I also recommend Ruhl’s Eurydice, a re-imagining of the myth of Orpheus and Eurydice. Both can be found in The Clean House and Other Plays by Sarah Ruhl (ISBN 1559362669 9781559362665 in Davis Library, call number PS3618.U48 C57 2006).

In other news I will be leaving for a semester abroad this week. I will be studying in Dublin, Ireland and will be posting my gender thoughts from there. Continue to participate, and have a fantastic spring semester.

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Story Spinning…

…is just what author, and UNC alum, E. Patrick Johnson, did in his performance of Pouring Tea at the Sonya Hanes Stone Center last week. The performance was based on stories Johnson collected for his book Sweet Tea: Black Gay Men of the South (on sale at the Bulls Head Bookshop if you are interested).

The full title of the piece is Pouring Tea: Gay Black Men of the South Tell Their Tales, and tell they did. Johnson illustrated the men he interviewed by portraying each in an honest, respectful manner. He took care in sharing inflection and tone tendencies, as well as physical characteristics and mannerisms. It was also important to Johnson to include an audio excerpt of each interview, so as to consistently remind audiences that his performance reflected human beings, rather than fictional characters. Johnson gracefully touched several areas of sensitivity including sexual violence, exploration of gender identity and family relations. The stories were vastly different and each offered a unique perspective, yet all explored one similar theme: gender is a constructed progression. Just as personality is cultivated, fluid, and changing gender is a malleable concept.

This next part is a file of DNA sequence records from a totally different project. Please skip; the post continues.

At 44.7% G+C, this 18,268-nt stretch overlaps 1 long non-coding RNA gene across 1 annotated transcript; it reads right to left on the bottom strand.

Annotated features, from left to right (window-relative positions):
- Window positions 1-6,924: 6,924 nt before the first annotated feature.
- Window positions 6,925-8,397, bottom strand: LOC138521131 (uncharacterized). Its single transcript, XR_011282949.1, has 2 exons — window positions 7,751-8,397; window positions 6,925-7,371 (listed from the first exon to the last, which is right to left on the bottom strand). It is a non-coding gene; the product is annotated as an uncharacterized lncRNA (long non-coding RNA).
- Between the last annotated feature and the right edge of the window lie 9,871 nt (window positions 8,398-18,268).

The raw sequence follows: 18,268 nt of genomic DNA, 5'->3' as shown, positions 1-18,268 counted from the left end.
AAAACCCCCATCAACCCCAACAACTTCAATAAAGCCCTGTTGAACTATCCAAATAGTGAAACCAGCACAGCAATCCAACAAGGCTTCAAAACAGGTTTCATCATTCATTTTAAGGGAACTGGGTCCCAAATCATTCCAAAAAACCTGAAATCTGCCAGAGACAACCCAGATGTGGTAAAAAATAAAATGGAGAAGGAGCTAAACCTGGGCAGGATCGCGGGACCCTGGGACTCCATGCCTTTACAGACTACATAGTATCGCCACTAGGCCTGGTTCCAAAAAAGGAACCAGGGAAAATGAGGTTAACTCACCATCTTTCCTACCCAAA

This was most evident in the story of Chaz, a transgendered male who had for, a significant portion of his life, considered sex change surgery. His words speak louder than my own.

“My ideal life now is just to embrace everything that makes me who I am. All of my indifference, all of my attributes, all of my qualities, as well as my faults, and to realize that God has made no mistakes in making me, that his words said, I was fearfully and wonderfully made. Who am I to say anything different? But because of that, keeping that in retrospect to the way that society treats you because of your indifference, I’m at a level of maturity where I no longer am overly concerned about what people say or think about me, or my lifestyle, or my life choices, for that matter. I feel that the most important person in my life is me. If I’m not happy, if I’m not well, if I’m not content, then anything else is irrelevant. And then, once I’ve established that happiness, being content with who I am, and with where I am at, then I can appreciate others, and add to the quality of their lives (356, Sweet Tea).”